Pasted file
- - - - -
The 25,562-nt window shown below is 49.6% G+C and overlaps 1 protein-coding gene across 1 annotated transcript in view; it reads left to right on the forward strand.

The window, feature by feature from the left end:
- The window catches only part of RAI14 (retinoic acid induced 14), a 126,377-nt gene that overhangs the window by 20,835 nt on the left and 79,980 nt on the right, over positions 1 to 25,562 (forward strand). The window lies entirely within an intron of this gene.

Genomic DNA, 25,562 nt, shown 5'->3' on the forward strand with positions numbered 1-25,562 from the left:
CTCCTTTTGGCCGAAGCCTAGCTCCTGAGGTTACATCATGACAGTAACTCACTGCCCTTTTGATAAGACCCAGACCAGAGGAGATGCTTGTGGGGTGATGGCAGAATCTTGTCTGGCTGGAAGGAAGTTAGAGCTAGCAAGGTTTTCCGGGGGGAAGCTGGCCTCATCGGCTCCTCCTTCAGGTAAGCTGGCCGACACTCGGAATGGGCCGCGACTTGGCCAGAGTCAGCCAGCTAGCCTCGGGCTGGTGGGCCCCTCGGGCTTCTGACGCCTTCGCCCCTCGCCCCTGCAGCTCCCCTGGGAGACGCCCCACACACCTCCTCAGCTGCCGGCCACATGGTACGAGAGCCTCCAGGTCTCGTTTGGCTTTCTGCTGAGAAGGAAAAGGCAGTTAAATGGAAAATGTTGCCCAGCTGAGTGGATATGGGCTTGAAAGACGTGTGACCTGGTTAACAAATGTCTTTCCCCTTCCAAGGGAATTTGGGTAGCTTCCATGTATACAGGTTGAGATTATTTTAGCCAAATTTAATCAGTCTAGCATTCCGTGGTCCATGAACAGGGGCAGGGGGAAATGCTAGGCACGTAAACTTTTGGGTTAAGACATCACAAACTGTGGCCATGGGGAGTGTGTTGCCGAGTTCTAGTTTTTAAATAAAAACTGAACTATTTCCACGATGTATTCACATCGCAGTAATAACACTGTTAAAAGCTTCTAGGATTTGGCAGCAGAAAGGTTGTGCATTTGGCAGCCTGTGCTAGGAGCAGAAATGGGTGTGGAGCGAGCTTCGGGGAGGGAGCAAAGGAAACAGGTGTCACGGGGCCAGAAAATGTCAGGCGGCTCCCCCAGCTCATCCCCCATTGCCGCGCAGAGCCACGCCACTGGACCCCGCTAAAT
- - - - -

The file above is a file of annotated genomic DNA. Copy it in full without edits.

The 25,562-nt window shown below is 49.6% G+C and overlaps 1 protein-coding gene across 1 annotated transcript in view; it reads left to right on the forward strand.

The window, feature by feature from the left end:
- The window catches only part of RAI14 (retinoic acid induced 14), a 126,377-nt gene that overhangs the window by 20,835 nt on the left and 79,980 nt on the right, over positions 1 to 25,562 (forward strand). The window lies entirely within an intron of this gene.

Genomic DNA, 25,562 nt, shown 5'->3' on the forward strand with positions numbered 1-25,562 from the left:
CTCCTTTTGGCCGAAGCCTAGCTCCTGAGGTTACATCATGACAGTAACTCACTGCCCTTTTGATAAGACCCAGACCAGAGGAGATGCTTGTGGGGTGATGGCAGAATCTTGTCTGGCTGGAAGGAAGTTAGAGCTAGCAAGGTTTTCCGGGGGGAAGCTGGCCTCATCGGCTCCTCCTTCAGGTAAGCTGGCCGACACTCGGAATGGGCCGCGACTTGGCCAGAGTCAGCCAGCTAGCCTCGGGCTGGTGGGCCCCTCGGGCTTCTGACGCCTTCGCCCCTCGCCCCTGCAGCTCCCCTGGGAGACGCCCCACACACCTCCTCAGCTGCCGGCCACATGGTACGAGAGCCTCCAGGTCTCGTTTGGCTTTCTGCTGAGAAGGAAAAGGCAGTTAAATGGAAAATGTTGCCCAGCTGAGTGGATATGGGCTTGAAAGACGTGTGACCTGGTTAACAAATGTCTTTCCCCTTCCAAGGGAATTTGGGTAGCTTCCATGTATACAGGTTGAGATTATTTTAGCCAAATTTAATCAGTCTAGCATTCCGTGGTCCATGAACAGGGGCAGGGGGAAATGCTAGGCACGTAAACTTTTGGGTTAAGACATCACAAACTGTGGCCATGGGGAGTGTGTTGCCGAGTTCTAGTTTTTAAATAAAAACTGAACTATTTCCACGATGTATTCACATCGCAGTAATAACACTGTTAAAAGCTTCTAGGATTTGGCAGCAGAAAGGTTGTGCATTTGGCAGCCTGTGCTAGGAGCAGAAATGGGTGTGGAGCGAGCTTCGGGGAGGGAGCAAAGGAAACAGGTGTCACGGGGCCAGAAAATGTCAGGCGGCTCCCCCAGCTCATCCCCCATTGCCGCGCAGAGCCACGCCACTGGACCCCGCTAAAT